The current exhibition in the Rare Book Department’s Dietrich Gallery, entitled Philadelphia - The Changing City, offers a look at centuries’ worth of local transformations illustrated with materials mostly sourced from the library’s Map and Print and Picture Collections.
One of the maps on display is a "Local Cycling Map" of Philadelphia from 1897 that contains helpful indications to the cyclist about existing road paving conditions. This map was created by Frank Hamilton Taylor, a prolific local author and artist. Taylor specialized in illustrated articles for the pictorial press and eventually authored many publications that document 19th century Philadelphia. These were usually illustrated with his own drawings and photographs. Much of Frank H. Taylor’s output is held in our Print and Picture Collection, including his "Ever-Changing Philadelphia" print series, numerous photographs of local street views, and watercolor sketches; a selection of all these can be seen in our growing digital library.
Taylor’s Local Cycling Map was created for the League of American Wheelmen (LAW), a leading national organization for cyclists. The LAW was founded in 1880 just as the safety bicycle was beginning to replace high-wheel cycles, kicking off a massive boom for the sport. To get a sense of the prodigiously ballooning popularity of cycling, compare the number of nationally known clubs recorded by the author of The American Bicycler in 1879 (no more than a dozen) to that of clubs registered under the LAW in 1890 (nearly five hundred!). Members of the LAW participated in meetings, races, and subscribed to its publications, which included Bearings and Bicycling World. Once the LAW succeeded in gaining support for the legal rights of cyclists sharing roads with horse-drawn vehicles, it moved on to its most far-reaching activity. It may surprise some to learn that cyclists were crucial players in the turn of the century Good Road Movement and successfully advocated for road infrastructure long before automobiles came to dominate it. LAW’s 1890 handbook outlines the approach of its Committee on Improvement of Highways in three words: "Education, Agitation, Legislation." Another LAW publication, Good Roads magazine, was a key instrument for these goals.The 1897 cycling map of Philadelphia recommended routes to riders and notes road materials. Unpaved roads made up the majority of American thoroughfares at the end of the 19th century and changing weather generated heavy dust or deep slush. Any Philadelphia cyclist today would plan to avoid routes marked "Belgian block connectors," but at the time they represented a welcome alternative to muddy unpaved streets.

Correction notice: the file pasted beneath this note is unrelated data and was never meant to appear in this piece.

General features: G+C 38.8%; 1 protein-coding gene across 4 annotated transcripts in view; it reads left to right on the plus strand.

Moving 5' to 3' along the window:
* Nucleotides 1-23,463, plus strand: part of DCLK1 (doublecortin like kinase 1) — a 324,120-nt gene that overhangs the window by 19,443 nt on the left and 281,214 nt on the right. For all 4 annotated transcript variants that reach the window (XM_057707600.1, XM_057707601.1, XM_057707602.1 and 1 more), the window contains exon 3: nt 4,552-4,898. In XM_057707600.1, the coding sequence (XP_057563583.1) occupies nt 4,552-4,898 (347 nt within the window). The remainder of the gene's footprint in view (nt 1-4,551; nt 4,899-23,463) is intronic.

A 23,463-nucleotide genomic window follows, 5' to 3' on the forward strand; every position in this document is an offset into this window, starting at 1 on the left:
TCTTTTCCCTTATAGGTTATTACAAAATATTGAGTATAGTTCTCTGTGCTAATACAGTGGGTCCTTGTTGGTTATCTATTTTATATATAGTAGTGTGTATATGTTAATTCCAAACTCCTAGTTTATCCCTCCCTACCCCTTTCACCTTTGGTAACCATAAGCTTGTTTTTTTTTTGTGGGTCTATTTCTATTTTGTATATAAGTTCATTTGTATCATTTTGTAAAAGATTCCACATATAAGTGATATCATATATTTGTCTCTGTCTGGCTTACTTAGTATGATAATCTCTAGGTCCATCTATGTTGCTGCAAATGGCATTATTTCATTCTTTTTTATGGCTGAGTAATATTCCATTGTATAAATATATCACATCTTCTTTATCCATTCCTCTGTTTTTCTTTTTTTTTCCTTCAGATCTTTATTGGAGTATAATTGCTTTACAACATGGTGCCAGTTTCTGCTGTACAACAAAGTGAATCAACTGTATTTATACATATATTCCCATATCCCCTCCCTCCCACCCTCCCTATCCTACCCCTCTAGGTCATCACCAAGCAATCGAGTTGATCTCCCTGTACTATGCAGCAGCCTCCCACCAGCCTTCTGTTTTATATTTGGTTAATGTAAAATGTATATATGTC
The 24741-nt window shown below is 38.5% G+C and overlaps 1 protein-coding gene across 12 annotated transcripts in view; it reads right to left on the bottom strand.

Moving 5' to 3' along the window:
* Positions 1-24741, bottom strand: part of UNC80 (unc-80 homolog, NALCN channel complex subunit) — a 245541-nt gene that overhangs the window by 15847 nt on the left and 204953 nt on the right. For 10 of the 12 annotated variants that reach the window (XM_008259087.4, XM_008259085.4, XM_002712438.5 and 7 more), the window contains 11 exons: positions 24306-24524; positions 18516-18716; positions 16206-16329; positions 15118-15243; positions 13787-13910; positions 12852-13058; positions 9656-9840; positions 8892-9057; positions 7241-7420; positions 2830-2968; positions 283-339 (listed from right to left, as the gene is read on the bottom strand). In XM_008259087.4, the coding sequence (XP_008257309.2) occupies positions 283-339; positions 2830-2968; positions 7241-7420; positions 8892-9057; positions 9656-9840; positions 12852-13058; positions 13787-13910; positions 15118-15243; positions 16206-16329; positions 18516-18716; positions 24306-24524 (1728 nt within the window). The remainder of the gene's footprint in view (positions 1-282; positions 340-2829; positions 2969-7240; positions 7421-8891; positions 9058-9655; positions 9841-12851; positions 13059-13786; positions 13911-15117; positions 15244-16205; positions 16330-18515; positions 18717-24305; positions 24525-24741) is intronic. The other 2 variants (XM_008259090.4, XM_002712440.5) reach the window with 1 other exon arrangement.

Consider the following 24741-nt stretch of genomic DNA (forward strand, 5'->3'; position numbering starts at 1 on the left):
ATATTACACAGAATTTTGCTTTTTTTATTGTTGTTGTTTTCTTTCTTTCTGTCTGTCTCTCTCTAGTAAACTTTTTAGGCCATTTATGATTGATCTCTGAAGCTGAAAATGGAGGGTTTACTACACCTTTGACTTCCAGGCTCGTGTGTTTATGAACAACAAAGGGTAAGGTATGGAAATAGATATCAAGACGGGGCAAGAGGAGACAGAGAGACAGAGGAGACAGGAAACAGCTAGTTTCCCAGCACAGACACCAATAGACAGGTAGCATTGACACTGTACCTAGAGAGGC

Much of the earliest large-scale paving radiated out from urban centers like Philadelphia but it happened gradually and with much experimentation of material. A 1915 statement from this city’s Bureau of Highways and Street Cleaning published in the Journal of the Franklin Institute, reported that even at that time a good portion of Philadelphia’s roads were made of unpaved dirt. By then asphalting was becoming more common but much of Philadelphia was still block-paved using a wide variety of materials: granite, brick, wood, and even metal slag.
The Rare Book Department galleries, including the Dietrich Gallery showcasing Philadelphia: The Changing City, are open to the public from 9:00 a.m. to 5:00 p.m., Monday through Saturday. A guided tour of the department’s general collections and the William McIntire Elkins Library is available at 11:00 a.m. every day. For more information on the Department, please visit freelibrary.org/rarebooks or email email@example.com.